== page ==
http://www.iol.co.za/business/international/german-parties-slam-cyprus-d...

ghostfaceinvestah's picture

You would expect them all to backpedal given the criticism, but the cat is now out of the bag.  Just the fact that this was suggested should be warning enough to any bank depositor anywhere.  Or for that matter, anyone holding monies in any public account anywhere (that includes you, 401k account holders).  

And let's not forget, this isn't the first time something of this nature has happened (and certainly won't be the last).  Just a few years ago Argentina nationalized private savings.

If you aren't holding significant amounts of physical, you just aren't paying attention.

Mike in GA's picture

This could be backpedaled all the way but the mortally wounded casualty is confidence. 

It takes years if not decades to rebuild confidence after a financial debacle but only one incident like this to lose it.  Loss of confidence is truly the beginning of the end.

machineh's picture

 "we would expect future crises to be exacerbated by more extreme deposit flight.

Flee on the rumor, repatriate after the haircut.

CrashisOptimistic's picture

More talk of the significance of this and that and how more firm actions will do that or this.  It's all BS.  It is past the water's edge now.

No bullets fired.  Nothing changes.

fonzannoon's picture

Oh I get it now. This is a back door way to help Mario twist Germany's arm to start printing.

"This would likely mean the ECB would have to increase its presence as liquidity provider of last resort"

ekm's picture

ECB can't do anything if euro banks have losses in dollars

fonzannoon's picture

that is true, which is why the swaps won't stop. However in this situation the bank runs will be on euro.

ekm's picture

Let's see........Wednesday.

 

Remember BRENT VIGILANTES

kito's picture

there will be no bank runs....the citizenry is way to f-ckin apathetic to everything going on....geezesjesus man, even with greece hanging on by a thread, the people STILL keep their money in the bank...............same goes for spain......................its so sad...................they are getting trampled on, yet the fear of LEAVING THE EURO, the threat of returning to their own valueless currencies are far more powerful forces that keep the populace at bay......fonz, there will be no widespread bank runs, because the globalist assholes keep hammering home to the sheep the lie that a bank run will destroy the banking system, will destroy their country, will destory the euro...throw the world into the dark ages.....pestilence and horrible famine should that occur...........its rather unbelievable................

fonzannoon's picture

lol believe me Kito I have been saying that all along. Of course their will be no bank runs. The central banks will plug every hole and people will not even know there was one to begin with.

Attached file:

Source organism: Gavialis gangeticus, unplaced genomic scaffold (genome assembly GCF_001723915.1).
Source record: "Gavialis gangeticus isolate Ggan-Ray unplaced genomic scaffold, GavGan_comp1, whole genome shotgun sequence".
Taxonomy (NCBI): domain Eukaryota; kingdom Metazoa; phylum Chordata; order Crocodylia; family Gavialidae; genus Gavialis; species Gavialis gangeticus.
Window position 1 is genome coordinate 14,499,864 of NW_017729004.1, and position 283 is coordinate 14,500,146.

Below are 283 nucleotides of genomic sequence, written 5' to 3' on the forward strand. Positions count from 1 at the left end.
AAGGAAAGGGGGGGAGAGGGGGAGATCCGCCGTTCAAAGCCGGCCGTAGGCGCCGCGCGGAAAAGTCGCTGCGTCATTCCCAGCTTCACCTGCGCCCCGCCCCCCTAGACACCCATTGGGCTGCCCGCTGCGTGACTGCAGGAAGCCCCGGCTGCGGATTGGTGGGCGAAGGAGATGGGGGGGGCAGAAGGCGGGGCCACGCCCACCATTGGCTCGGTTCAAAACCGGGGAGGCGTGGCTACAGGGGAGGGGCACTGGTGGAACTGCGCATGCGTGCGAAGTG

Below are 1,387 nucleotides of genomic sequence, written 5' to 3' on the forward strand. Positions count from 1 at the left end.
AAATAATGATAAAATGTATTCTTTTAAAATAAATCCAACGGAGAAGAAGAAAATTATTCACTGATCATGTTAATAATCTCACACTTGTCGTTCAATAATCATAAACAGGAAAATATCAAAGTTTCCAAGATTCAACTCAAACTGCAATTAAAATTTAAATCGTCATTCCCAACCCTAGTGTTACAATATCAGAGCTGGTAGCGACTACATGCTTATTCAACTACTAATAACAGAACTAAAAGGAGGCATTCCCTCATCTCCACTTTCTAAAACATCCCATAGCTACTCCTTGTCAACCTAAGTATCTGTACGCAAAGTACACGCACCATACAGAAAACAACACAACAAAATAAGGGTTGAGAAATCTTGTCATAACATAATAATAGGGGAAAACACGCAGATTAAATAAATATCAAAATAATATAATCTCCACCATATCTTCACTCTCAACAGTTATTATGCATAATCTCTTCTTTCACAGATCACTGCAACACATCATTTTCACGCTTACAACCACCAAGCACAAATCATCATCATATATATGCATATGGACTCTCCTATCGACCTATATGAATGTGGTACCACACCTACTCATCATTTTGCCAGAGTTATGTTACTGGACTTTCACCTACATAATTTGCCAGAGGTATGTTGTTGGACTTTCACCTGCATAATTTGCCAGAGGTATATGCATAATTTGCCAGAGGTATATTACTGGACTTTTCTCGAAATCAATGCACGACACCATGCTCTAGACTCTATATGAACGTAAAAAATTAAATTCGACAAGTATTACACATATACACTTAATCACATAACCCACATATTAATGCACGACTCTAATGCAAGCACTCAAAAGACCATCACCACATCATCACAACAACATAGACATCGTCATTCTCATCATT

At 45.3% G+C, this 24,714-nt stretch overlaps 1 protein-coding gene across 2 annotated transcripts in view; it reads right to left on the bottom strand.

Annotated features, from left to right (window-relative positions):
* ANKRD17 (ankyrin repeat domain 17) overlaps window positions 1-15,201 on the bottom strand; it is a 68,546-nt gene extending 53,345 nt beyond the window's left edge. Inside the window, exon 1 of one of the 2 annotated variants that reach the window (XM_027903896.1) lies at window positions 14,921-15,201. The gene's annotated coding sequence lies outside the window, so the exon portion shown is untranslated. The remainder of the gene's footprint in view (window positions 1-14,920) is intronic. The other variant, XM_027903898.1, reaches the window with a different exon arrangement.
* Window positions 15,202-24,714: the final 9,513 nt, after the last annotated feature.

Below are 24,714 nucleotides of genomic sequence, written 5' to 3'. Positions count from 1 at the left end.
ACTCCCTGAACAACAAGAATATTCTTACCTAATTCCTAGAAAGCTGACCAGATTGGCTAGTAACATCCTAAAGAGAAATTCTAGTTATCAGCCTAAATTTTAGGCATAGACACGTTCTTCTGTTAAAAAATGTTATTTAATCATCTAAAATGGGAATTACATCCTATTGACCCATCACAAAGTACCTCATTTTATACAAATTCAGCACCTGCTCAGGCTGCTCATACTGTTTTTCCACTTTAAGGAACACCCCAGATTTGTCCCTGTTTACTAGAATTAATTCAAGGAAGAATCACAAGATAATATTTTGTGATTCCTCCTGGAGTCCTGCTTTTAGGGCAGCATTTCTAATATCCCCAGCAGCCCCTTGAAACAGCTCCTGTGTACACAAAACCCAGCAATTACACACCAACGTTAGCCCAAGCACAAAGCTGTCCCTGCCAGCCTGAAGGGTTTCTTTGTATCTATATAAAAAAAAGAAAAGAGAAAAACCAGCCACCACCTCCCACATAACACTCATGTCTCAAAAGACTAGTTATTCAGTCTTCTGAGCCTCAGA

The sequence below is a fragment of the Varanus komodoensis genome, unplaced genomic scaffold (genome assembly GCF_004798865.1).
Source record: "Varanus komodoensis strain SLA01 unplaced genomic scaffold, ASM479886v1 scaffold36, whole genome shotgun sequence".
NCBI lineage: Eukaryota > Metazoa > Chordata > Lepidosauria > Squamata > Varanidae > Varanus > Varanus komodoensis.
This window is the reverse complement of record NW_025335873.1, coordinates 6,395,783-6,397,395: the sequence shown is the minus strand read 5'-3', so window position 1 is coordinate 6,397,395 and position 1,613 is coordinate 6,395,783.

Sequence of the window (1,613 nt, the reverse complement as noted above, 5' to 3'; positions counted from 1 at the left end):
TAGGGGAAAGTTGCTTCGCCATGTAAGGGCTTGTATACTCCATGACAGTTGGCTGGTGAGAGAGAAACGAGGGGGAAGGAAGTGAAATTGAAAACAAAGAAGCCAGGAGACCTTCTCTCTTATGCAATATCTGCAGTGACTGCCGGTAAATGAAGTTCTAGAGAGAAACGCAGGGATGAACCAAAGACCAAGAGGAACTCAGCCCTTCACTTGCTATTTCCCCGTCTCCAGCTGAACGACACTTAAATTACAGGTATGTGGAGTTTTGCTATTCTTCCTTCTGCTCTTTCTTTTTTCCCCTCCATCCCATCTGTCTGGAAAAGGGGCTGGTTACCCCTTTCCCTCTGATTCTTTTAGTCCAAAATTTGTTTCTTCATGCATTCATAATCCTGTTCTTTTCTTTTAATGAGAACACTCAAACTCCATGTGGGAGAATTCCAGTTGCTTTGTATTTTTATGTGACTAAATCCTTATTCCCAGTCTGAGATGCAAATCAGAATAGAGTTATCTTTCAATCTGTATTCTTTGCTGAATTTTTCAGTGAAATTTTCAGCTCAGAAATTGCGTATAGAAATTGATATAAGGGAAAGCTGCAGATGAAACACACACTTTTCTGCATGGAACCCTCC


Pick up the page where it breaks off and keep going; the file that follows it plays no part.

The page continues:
The NCAA tourney is starting, I just don't have a lot of time for this stuff with my brackets and all.

LawsofPhysics's picture

Indeed, nothing changes until people start to believe their own "lying eyes" and actually do something.  S&P is now saying that the situation in the EZ is "socially explosive".  Right, how well armed are europeans these days?  How "explosive" would such a situation be in orange county california if the power went off and the banks didn't open or do business for a few weeks?  Hhmm, I wonder...

fonzannoon's picture

Funny between S&P and JPM and everyone else they are trying their asses off to create a panic.

LawsofPhysics's picture

Why not, Germany and the rothschilds would love a weaker Euro right about now.

kito's picture

they are in a bit of a catch22 eh?? a weaker euro would be the result of instability...................which they do not love......................far more important to hold it together, even if that means a higher euro.......................

OccupyTVstations's picture

there will be no bank runs

Unless JPM wants bank runs. Recall the JPM VP in 2008 that said ~ "oh no, we're not going help out homeowners with the bailout money, we're going to use it to buy up the failed competition."

Are JPM, Goldman and friends waiting to snatch up all the failed banks at bargain basement prices? Of course they'll pose themselves as the saviors... Italy, do you want our 'help' too?

e m m's picture

Could be, would take care of the DAX too, and at the same time, Merkels can sell fiscal and monetary strictness to their voters.

machineh's picture

"we expect that having more extreme scenarios play out will not necessarily reinforce investor confidence"

"The war situation has developed not necessarily to Japan's advantage" -- Emperor Hirohito, August 1945

Sandmann's picture

Capital Controls are on their way

magpie's picture

Nada. Bank holidays and ATM shutdowns are the only capital controls available.

ziggy59's picture

..and gun confiscation

McMolotov's picture

As I said a few weeks back, people will eventually come to regard border patrol officers as prison guards.

trollin4sukrz's picture

“The central bank is an institution of the most deadly hostility existing against the Principles and form of our Constitution. I am an Enemy to all banks discounting bills or notes for anything but Coin. If the American People allow private banks to control the issuance of their currency, first by inflation and then by deflation, the banks and corporations that will grow up around them will deprive the People of all their Property until their Children will wake up homeless on the continent their Fathers conquered. ” – Thomas Jefferson

Hughing's picture

..and as broke as a dropped plate